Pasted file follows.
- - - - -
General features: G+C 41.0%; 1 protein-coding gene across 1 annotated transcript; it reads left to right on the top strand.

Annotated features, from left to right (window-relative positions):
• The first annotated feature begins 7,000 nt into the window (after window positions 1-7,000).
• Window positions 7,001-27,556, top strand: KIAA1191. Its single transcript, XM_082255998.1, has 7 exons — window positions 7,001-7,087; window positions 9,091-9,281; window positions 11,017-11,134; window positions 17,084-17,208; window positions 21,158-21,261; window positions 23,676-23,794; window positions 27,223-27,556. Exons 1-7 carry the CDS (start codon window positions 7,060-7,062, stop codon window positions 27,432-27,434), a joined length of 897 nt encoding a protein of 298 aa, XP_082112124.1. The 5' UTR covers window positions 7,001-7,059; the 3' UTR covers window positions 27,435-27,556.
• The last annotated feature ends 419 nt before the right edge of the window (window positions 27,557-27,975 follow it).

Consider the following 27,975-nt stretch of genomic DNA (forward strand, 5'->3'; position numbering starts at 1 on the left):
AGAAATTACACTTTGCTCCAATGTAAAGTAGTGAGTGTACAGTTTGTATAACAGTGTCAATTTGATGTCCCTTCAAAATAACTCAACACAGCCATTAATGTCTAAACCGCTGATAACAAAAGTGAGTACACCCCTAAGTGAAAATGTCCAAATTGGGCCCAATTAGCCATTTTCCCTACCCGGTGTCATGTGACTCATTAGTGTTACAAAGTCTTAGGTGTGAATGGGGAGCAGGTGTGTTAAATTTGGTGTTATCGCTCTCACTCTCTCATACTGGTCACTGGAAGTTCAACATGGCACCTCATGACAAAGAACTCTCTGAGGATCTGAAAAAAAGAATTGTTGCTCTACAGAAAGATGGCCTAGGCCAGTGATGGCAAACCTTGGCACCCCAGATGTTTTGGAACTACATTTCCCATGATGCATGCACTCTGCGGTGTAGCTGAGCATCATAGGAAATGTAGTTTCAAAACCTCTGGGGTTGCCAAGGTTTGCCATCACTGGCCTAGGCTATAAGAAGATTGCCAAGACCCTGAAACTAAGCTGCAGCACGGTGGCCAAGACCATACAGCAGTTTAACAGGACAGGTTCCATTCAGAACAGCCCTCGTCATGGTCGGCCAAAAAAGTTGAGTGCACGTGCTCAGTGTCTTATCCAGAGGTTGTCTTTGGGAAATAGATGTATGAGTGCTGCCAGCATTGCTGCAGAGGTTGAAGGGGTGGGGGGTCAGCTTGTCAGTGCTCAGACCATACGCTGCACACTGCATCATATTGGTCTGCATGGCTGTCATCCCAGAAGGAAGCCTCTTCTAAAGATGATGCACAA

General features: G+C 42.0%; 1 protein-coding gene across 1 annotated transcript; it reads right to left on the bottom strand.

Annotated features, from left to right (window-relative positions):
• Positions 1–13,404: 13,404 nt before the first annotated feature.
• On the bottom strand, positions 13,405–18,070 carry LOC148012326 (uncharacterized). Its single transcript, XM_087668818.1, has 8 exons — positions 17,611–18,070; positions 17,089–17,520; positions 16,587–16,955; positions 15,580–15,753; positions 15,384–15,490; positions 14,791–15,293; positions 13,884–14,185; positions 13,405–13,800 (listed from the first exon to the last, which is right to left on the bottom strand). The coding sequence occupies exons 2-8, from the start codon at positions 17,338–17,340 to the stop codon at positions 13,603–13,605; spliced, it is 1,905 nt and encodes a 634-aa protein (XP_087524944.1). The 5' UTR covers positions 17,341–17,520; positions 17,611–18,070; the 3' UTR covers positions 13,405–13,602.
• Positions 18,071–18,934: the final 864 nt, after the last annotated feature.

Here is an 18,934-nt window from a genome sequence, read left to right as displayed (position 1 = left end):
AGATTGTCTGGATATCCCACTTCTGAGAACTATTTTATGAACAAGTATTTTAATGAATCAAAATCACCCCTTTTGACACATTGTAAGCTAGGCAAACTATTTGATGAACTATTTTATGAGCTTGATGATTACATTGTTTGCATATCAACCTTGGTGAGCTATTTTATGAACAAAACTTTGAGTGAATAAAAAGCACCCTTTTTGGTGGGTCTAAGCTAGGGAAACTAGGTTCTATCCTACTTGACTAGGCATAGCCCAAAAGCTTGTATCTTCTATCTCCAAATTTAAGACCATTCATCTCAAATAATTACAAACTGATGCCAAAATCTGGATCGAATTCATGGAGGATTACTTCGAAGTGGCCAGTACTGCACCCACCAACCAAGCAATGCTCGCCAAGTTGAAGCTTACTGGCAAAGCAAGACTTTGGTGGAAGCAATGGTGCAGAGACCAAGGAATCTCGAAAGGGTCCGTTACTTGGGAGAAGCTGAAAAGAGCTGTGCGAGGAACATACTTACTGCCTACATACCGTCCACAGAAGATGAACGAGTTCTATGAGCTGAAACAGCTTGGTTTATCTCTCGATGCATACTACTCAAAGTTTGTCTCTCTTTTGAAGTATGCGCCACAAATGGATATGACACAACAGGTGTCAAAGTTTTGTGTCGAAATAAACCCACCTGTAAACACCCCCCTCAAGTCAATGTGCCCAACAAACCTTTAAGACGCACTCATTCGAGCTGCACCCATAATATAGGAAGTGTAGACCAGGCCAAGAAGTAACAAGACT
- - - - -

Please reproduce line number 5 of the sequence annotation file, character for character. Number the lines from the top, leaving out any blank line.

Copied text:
• The last annotated feature ends 419 nt before the right edge of the window (window positions 27,557-27,975 follow it).